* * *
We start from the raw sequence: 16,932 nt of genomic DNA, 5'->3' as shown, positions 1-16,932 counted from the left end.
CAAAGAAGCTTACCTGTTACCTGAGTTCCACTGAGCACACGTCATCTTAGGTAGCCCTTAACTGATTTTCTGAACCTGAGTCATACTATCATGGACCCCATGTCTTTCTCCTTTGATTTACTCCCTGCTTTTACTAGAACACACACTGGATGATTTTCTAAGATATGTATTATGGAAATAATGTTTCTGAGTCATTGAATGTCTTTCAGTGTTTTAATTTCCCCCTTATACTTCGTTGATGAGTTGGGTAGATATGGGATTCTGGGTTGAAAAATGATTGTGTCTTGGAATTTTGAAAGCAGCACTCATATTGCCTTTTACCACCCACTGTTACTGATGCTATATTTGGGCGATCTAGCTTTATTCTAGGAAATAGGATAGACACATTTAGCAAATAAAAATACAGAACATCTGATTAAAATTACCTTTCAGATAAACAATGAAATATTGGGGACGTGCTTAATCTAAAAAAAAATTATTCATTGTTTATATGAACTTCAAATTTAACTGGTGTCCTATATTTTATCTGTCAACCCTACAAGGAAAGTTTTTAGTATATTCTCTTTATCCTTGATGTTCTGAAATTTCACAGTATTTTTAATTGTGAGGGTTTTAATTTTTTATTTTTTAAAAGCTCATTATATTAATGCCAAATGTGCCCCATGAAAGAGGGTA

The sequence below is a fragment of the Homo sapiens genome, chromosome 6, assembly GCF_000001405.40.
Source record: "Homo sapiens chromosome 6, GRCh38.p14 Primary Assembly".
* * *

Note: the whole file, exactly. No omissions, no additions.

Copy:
We start from the raw sequence: 16,932 nt of genomic DNA, 5'->3' as shown, positions 1-16,932 counted from the left end.
CAAAGAAGCTTACCTGTTACCTGAGTTCCACTGAGCACACGTCATCTTAGGTAGCCCTTAACTGATTTTCTGAACCTGAGTCATACTATCATGGACCCCATGTCTTTCTCCTTTGATTTACTCCCTGCTTTTACTAGAACACACACTGGATGATTTTCTAAGATATGTATTATGGAAATAATGTTTCTGAGTCATTGAATGTCTTTCAGTGTTTTAATTTCCCCCTTATACTTCGTTGATGAGTTGGGTAGATATGGGATTCTGGGTTGAAAAATGATTGTGTCTTGGAATTTTGAAAGCAGCACTCATATTGCCTTTTACCACCCACTGTTACTGATGCTATATTTGGGCGATCTAGCTTTATTCTAGGAAATAGGATAGACACATTTAGCAAATAAAAATACAGAACATCTGATTAAAATTACCTTTCAGATAAACAATGAAATATTGGGGACGTGCTTAATCTAAAAAAAAATTATTCATTGTTTATATGAACTTCAAATTTAACTGGTGTCCTATATTTTATCTGTCAACCCTACAAGGAAAGTTTTTAGTATATTCTCTTTATCCTTGATGTTCTGAAATTTCACAGTATTTTTAATTGTGAGGGTTTTAATTTTTTATTTTTTAAAAGCTCATTATATTAATGCCAAATGTGCCCCATGAAAGAGGGTA

The sequence below is a fragment of the Homo sapiens genome, chromosome 6, assembly GCF_000001405.40.
Source record: "Homo sapiens chromosome 6, GRCh38.p14 Primary Assembly".